When she’s done, Leung clicks Done Editing (1) and Save Block (2).
The dynamic block is fully configured to display a more relevant image that aligns with the subscriber’s profile.
NTO customers love the outdoors. They believe there’s no such thing as bad weather, but the wrong outfit can ruin a day on the trails. To help customers decide what gear to purchase, NTO’s fourth requirement is to display local weather conditions in the email.
Most of NTO’s requirements can be met using standard content block types, but this one requires a bit more work. Custom content blocks to the rescue! Custom content blocks allow you to do anything from display live stock prices, embed Google Maps, add text over images, or even check the weather.
Leung recently collaborated with a developer to create a reusable app that displays weather conditions. She uses the app on this project to display personalized weather conditions for an email subscriber’s home city. She uses a custom content block to reference the app.
1. Select Administration from to the Content Builder Settings dropdown menu.
2. Select Installed Packages from the Account dropdown menu.
3. Click New on the Installed Packages page.
4. When the New Package Details form loads, enter
Local Weather in the Name field, enter a description, and click Save.
5. When the Installed Packages details page loads, click Add Component.
6. When the Add Component form loads, click Custom Content Block.
7. When the Add Custom Content Block form appears, enter the Name, Description, and Endpoint URL. Leung gets the endpoint URL from the app developer. It’s the app’s URL that the developer set up at example.com.
8. Click Save.
9. Confirm that the custom component is listed as an installed package in the administration interface.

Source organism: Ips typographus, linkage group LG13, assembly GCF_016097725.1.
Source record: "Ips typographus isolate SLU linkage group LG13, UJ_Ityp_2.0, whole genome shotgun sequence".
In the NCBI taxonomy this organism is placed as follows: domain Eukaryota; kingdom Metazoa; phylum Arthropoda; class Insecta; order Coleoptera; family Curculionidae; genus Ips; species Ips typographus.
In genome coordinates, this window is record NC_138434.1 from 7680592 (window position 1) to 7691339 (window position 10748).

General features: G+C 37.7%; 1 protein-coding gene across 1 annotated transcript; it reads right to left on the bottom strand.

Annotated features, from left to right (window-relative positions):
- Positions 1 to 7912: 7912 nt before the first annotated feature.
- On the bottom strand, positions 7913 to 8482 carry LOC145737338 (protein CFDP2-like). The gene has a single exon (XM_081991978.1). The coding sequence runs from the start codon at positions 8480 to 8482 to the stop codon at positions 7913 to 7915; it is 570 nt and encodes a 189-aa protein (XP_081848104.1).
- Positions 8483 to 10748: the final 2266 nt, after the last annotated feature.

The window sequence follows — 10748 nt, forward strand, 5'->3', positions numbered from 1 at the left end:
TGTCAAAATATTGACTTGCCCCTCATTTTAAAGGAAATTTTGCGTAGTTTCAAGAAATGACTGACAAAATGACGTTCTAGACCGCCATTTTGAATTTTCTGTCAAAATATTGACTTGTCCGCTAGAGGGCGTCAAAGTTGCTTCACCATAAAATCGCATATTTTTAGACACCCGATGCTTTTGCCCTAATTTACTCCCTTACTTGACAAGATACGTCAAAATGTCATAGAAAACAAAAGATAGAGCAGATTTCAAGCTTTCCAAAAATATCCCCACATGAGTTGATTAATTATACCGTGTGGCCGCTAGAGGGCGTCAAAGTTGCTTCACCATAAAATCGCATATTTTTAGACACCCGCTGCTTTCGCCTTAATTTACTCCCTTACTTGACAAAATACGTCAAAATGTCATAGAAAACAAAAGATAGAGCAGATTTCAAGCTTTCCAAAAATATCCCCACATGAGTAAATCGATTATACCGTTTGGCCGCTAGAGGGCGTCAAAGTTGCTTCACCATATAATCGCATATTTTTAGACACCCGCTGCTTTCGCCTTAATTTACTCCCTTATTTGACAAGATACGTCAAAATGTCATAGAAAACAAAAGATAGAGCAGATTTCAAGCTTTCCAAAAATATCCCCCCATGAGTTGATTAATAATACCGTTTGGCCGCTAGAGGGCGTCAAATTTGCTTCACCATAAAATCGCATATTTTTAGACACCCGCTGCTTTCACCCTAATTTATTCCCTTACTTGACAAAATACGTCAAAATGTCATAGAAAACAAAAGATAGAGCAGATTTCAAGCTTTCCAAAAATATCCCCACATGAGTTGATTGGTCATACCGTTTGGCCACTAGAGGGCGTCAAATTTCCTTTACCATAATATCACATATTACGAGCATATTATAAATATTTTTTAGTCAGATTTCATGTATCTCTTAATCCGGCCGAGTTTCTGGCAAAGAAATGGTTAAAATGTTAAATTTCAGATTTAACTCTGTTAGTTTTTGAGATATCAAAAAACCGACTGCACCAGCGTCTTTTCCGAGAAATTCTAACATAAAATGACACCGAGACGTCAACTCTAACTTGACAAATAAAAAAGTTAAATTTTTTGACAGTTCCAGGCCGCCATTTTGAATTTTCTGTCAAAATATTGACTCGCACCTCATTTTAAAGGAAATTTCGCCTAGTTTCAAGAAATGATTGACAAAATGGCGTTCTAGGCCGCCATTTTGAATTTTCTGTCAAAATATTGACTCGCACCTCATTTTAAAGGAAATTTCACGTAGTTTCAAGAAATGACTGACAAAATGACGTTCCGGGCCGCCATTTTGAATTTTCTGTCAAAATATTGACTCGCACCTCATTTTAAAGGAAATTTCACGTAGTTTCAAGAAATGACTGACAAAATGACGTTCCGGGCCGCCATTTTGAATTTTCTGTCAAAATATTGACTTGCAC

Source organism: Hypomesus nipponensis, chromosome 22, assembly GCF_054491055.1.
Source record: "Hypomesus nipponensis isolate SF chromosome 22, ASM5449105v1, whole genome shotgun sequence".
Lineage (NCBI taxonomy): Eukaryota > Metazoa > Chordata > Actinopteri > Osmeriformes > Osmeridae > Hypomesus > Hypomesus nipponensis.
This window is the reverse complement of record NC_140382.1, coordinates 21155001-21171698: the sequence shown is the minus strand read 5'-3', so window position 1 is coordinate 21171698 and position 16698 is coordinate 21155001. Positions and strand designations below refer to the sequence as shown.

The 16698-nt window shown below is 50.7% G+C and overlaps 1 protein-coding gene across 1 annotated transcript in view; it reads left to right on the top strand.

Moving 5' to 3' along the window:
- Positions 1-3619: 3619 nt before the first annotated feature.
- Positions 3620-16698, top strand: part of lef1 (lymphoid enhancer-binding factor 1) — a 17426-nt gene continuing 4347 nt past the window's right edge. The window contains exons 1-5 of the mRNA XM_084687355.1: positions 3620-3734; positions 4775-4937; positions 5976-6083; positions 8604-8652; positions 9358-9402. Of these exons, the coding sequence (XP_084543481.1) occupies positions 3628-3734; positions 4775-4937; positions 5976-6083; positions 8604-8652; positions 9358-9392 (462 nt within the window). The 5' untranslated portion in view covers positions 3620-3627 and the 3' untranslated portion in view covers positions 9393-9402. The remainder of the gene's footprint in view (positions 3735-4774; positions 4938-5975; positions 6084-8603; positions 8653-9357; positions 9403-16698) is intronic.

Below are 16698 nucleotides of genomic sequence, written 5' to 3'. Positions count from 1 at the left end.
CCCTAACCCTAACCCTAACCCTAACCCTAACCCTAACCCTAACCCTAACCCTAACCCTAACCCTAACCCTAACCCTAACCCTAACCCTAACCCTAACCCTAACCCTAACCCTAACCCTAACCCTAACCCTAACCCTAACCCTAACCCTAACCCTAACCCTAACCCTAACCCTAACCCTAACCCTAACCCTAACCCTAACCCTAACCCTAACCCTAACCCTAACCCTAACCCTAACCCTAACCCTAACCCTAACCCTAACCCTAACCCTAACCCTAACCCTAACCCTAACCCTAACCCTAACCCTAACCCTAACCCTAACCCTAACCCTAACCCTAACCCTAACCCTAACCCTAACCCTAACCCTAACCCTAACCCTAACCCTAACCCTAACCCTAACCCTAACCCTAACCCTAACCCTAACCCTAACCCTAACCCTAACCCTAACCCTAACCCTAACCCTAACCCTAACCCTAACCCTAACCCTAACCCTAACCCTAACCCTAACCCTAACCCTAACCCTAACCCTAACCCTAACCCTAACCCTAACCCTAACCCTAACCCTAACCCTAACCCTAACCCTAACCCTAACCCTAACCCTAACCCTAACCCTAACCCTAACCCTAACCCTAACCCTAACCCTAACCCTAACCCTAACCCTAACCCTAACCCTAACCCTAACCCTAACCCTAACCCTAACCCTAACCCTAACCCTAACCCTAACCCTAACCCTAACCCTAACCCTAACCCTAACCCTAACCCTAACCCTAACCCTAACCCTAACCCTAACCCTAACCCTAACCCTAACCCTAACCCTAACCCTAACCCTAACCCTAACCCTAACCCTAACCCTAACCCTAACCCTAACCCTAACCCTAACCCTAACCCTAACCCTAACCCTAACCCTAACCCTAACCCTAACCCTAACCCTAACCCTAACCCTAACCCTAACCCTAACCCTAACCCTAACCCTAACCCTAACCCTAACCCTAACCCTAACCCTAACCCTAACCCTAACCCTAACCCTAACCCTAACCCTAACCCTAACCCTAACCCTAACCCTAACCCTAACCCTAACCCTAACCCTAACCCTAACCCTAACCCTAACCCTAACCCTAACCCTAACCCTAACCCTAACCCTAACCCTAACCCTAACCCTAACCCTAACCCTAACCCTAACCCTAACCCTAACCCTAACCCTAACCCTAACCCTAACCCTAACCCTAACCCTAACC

Leung opens the NTO email in edit content mode and sees the new custom content block type, Local Weather. Success!
Next, Leung adds the block to the email and configures personalization. She drags the Local Weather block to the email canvas. By default, the block displays the weather for the city listed in the Location form field. In this example, that's Buenos Aires.
However, for this project, NTO wants the block to display the weather for the subscriber’s home city. To accomplish that, she must edit the block’s HTML code.
1. Navigate to the block’s HTML Editor tab.
2. Highlight Buenos Aires in the HTML code.
3. Click %% to open the Personalization dropdown list.
4. Select City.
Leung notes that the HTML code has changed from this:
<img src="https://weather-sfmc-cb.example.com/weather.png?loc=Buenos Aires&amp;template=simple&amp;units=metric" width="200" height="200">
<img src="https://weather-sfmc-cb.example.com/weather.png?loc=%%city%%&amp;template=simple&amp;units=metric" width="200" height="200">
The static reference to Buenos Aires is gone. The personalization variable, %%city%%, now retrieves the subscriber’s home city and passes it to the weather app. The app then fetches that city’s weather data and creates a portable network graphics (PNG) file to display in the custom content block.
Leung pictures an “Aha moment” for subscribers when they see personalized weather in their email. The best part is that you don’t have to be or befriend an app developer to add custom blocks to your emails. Instead, you can use any available app from AppExchange.
There’s yet another personalization method Leung is excited to showcase: predictive intelligence. In the next unit, she uses predictive intelligence to create unique email experiences that take subscriber behavior into account.